HUD Makes Eviction Moratorium Penalties Clear

Regulation | August 11, 2021 | by Linda Couch

HUD’s Office of Multifamily Housing has updated its Questions & Answers document for COVID-19 to reflect the CDC’s eviction moratorium for counties with heightened levels of community transmission until October 3.

HUD’s Office of Multifamily Housing has updated its Questions & Answers document for COVID-19 to reflect the CDC’s eviction moratorium for counties with heightened levels of community transmission until October 3.

The updated Q&A points housing providers to the CDC’s August 3 order and adds one new question: What are the penalties for a landlord, owner of a residential property, or other person with a legal right to pursue an eviction or a possessory action violating the CDC Order?

The answer refers providers to the CDC’s Order and the Declaration form itself.

The Order states that persons violating the Order may be subject to a fine of no more than $100,000 or one year in jail, or both, if the violation does not result in a death, or a fine of no more than $250,000 or one year in jail, or both, if the violation results in a death. An organization violating the Order may be subject to a fine of no more than $200,000 per event if the violation does not result in a death or $500,000 per event if the violation results in a death. The Order also states that the U.S. Department of Justice may initiate criminal proceedings as appropriate seeking imposition of these criminal penalties.

And, the Declaration form includes this language: “If your landlord violates the CDC order, they could be subject to criminal penalties, including fines or a term of imprisonment.”

Older adults with low incomes who do not live in HUD or USDA affordable housing are particularly at risk for eviction and its long tail of damage to tenants and landlords. While HUD and USDA program will adjust tenant rents when incomes decrease, private market landlords do not.  We also assume that older adult workers with low incomes were among first to leave the workforce (for health reasons or just regular job loss) and they are typically among the last to rebound after any kind of economic downturn.

Recent survey data from the U.S. Census Bureau show the extent of older adult households at risk of losing their homes.

In a “household pulse survey” completed during June 23 to July 5, 32% of 65+ renters say they are very likely (16%) or somewhat likely (16%) to have to leave their home in next 2 months because of eviction.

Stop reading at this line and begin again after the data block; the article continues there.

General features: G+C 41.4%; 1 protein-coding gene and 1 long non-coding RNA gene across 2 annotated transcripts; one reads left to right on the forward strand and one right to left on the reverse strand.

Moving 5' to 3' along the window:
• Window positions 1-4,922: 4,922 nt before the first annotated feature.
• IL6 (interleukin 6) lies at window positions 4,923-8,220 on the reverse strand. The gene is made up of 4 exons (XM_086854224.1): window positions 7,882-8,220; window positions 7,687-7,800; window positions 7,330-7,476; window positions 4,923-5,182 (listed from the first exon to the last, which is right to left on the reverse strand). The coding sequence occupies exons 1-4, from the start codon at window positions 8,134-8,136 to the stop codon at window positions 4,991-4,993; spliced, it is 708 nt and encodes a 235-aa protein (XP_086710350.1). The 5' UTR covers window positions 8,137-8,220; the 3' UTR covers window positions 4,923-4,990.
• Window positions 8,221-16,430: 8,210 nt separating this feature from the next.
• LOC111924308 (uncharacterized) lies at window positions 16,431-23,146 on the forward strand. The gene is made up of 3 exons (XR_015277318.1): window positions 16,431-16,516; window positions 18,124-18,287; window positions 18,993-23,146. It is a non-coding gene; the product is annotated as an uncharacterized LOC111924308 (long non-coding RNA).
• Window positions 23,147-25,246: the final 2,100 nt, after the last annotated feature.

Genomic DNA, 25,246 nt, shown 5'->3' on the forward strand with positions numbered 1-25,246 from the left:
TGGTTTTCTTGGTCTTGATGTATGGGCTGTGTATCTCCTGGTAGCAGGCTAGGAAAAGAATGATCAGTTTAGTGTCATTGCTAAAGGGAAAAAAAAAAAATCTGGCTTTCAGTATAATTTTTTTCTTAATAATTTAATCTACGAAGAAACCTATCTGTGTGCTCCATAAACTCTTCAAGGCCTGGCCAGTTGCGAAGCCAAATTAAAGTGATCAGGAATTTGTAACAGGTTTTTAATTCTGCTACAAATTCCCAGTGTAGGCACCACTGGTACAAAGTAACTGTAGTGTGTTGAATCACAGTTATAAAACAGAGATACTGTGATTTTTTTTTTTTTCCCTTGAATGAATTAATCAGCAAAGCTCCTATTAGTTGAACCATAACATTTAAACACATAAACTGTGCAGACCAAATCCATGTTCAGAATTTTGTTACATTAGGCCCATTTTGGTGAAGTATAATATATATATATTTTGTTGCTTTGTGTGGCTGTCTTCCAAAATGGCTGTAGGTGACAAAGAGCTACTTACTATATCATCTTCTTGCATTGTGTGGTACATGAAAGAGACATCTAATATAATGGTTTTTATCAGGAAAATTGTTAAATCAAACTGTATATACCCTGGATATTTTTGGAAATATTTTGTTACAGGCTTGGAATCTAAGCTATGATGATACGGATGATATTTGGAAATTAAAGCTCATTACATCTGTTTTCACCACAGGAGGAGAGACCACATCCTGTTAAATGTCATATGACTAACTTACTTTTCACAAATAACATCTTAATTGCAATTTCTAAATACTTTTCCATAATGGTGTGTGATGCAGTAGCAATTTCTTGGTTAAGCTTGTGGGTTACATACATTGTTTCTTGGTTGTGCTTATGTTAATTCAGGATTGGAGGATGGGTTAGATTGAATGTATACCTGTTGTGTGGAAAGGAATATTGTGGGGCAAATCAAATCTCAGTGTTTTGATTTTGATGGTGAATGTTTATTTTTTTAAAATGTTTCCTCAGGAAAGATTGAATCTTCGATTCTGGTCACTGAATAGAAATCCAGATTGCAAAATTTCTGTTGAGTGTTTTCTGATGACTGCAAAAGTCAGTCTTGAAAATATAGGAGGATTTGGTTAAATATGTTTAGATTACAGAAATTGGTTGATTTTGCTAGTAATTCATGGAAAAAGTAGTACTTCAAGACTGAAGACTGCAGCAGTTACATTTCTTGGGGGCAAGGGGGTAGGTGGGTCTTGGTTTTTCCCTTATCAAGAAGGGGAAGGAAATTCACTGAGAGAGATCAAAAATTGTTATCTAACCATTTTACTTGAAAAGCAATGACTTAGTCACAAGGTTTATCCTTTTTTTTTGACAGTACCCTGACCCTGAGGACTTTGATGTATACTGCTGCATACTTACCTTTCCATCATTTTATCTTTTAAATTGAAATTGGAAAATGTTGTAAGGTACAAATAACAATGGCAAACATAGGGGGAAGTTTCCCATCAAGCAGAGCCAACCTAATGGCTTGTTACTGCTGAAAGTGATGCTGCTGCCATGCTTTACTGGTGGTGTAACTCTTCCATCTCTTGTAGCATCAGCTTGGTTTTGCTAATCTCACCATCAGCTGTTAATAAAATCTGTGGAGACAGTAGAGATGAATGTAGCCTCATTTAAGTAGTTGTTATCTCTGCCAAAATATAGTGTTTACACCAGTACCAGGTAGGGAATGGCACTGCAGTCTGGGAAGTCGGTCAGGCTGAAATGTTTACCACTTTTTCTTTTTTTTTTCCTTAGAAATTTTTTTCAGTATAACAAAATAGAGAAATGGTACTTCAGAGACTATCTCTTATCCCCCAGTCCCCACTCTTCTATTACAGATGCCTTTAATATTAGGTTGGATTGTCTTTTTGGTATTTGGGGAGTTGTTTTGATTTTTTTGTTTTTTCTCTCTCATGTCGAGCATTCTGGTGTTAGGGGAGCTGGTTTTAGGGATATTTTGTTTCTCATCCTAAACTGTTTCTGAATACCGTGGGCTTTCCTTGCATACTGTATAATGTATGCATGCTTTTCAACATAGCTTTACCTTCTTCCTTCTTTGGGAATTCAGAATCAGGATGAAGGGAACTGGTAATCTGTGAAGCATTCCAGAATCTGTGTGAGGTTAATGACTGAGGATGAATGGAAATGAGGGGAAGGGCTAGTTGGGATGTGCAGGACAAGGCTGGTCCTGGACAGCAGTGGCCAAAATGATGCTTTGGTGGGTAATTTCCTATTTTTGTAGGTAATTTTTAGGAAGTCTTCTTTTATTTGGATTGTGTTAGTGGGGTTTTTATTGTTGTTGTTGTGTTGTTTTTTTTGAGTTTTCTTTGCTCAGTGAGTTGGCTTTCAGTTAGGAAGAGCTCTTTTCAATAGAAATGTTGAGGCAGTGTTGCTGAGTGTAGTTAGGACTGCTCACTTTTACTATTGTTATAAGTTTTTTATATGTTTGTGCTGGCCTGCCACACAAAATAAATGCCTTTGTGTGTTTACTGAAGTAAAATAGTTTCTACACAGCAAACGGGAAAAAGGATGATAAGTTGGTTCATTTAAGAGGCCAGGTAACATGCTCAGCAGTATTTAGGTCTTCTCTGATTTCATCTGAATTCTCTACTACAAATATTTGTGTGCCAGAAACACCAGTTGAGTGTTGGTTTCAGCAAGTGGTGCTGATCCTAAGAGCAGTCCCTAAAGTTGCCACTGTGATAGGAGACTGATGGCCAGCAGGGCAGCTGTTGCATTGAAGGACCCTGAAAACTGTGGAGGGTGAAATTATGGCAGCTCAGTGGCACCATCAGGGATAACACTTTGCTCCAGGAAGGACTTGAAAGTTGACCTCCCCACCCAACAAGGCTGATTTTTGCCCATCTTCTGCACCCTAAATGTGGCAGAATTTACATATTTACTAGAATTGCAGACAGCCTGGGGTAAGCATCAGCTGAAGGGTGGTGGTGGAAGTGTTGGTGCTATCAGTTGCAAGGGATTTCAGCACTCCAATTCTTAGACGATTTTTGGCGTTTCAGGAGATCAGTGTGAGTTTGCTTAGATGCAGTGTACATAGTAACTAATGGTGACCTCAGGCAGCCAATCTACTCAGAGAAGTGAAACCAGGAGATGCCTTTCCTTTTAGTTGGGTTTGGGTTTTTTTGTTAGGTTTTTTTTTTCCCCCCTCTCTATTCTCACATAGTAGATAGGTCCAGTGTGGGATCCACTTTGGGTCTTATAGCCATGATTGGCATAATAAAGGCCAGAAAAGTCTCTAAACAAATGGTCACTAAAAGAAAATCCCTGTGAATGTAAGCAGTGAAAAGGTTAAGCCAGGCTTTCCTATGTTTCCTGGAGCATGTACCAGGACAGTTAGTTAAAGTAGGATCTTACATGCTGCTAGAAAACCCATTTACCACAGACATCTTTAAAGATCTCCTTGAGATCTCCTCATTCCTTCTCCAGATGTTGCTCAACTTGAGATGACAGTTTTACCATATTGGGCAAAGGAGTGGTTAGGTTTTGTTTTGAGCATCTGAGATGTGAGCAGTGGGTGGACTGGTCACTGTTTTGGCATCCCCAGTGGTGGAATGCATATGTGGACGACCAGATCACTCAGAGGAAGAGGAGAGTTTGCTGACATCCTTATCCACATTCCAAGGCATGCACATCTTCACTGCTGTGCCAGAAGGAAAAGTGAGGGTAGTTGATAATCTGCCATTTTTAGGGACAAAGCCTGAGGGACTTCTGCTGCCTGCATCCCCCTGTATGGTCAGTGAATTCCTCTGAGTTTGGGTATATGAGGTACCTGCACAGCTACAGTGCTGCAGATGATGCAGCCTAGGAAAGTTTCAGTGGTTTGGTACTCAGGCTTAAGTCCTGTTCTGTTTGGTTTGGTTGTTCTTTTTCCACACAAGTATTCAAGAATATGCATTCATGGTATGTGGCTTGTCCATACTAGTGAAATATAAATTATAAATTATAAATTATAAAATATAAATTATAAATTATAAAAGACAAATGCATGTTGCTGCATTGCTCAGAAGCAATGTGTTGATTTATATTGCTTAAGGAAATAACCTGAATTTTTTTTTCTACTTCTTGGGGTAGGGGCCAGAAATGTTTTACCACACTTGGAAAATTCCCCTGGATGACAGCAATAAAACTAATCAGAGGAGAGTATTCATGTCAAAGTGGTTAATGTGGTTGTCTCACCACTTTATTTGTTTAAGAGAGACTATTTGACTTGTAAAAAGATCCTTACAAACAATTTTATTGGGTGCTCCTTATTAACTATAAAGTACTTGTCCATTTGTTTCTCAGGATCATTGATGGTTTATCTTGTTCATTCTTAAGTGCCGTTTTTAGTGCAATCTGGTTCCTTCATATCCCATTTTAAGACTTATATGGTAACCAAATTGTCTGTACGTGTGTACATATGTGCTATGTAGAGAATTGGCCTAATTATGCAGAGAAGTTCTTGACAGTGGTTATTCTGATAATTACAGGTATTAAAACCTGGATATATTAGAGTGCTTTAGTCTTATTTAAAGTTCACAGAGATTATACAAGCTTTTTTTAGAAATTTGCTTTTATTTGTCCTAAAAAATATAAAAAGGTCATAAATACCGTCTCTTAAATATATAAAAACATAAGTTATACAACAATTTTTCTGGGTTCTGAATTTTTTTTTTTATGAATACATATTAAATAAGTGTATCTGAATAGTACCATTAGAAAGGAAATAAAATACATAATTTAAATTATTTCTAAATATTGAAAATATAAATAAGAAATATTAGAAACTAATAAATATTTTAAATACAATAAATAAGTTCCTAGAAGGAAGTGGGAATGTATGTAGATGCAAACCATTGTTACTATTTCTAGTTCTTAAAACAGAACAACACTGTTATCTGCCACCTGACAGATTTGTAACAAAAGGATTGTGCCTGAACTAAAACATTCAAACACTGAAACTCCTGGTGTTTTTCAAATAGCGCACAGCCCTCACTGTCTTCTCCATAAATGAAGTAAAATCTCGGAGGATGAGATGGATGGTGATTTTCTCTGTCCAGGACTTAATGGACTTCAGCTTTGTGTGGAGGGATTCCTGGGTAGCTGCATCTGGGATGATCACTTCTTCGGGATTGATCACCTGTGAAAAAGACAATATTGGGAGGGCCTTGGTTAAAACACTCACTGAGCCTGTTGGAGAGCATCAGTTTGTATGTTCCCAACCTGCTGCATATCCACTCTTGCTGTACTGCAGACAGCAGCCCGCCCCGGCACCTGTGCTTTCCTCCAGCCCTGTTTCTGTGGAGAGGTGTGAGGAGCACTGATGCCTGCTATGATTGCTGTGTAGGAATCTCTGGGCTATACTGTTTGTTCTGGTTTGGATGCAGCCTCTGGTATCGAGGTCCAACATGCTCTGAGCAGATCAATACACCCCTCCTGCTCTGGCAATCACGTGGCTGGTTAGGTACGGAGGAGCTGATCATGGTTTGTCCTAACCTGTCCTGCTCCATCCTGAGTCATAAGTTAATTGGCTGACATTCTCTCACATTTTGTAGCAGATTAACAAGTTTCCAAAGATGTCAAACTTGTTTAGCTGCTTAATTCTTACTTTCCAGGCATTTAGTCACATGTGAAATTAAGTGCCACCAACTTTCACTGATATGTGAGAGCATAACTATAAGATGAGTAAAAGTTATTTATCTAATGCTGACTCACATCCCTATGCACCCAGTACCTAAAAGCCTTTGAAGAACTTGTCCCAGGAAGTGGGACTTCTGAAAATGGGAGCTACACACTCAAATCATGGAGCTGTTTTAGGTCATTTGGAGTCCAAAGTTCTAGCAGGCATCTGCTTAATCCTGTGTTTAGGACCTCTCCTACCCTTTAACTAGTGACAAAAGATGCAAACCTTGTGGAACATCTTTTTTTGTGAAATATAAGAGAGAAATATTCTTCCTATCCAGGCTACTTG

The U.S. Census Bureau launched the Household Pulse Survey in April 2020 to quickly and efficiently gauge the impact of the coronavirus pandemic on households. The HPS is sent to about a million households.

Over the course of 33 collection cycles, Household Pulse Survey data have been disseminated quickly to inform federal and state response and recovery planning. The June 23 – July 5 Household Pulse Survey results are from the most recent of the cycles.

According to latest Household Pulse Survey:

  • 12% 65+ owners say they are very likely (5%) or somewhat likely (7%) to leave their home in next 2 months because of foreclosure.
  • 32% of 65+ renters say they are very likely (16%) or somewhat likely (16%) to leave their home in next 2 months because of eviction.
  • 7% of 65+ owners say they have no (2%) to slight (5%) confidence they can pay their next mortgage payment.
  • 12% of 65+ renters say they have no (5%) to slight (7%) confidence they can pay their next rent payment.
  • 4% of 65+ owners say they are not caught up on their mortgage payments.
  • 11% of rents say they are not caught up on their rent payments.

It should also be noted that the racial disproportionality of housing tenure in the U.S. is extreme. There is very large Black / white homeownership gap for 65+ households (about 85% of white 65+ households are owners, only 65% of Black 65+ households are owners). Compared to white households, Black and Latinx 65+ households carry more mortgage debt into retirement. And, household wealth (even excluding home equity) for 65+ renters pales in comparison to wealth (excluding home equity) for 65+ owners.

Read HUD's updated Office of Multifamiliy Q&As here.

Read the October 3 CDC Order here.

Read more about the Census' survey here.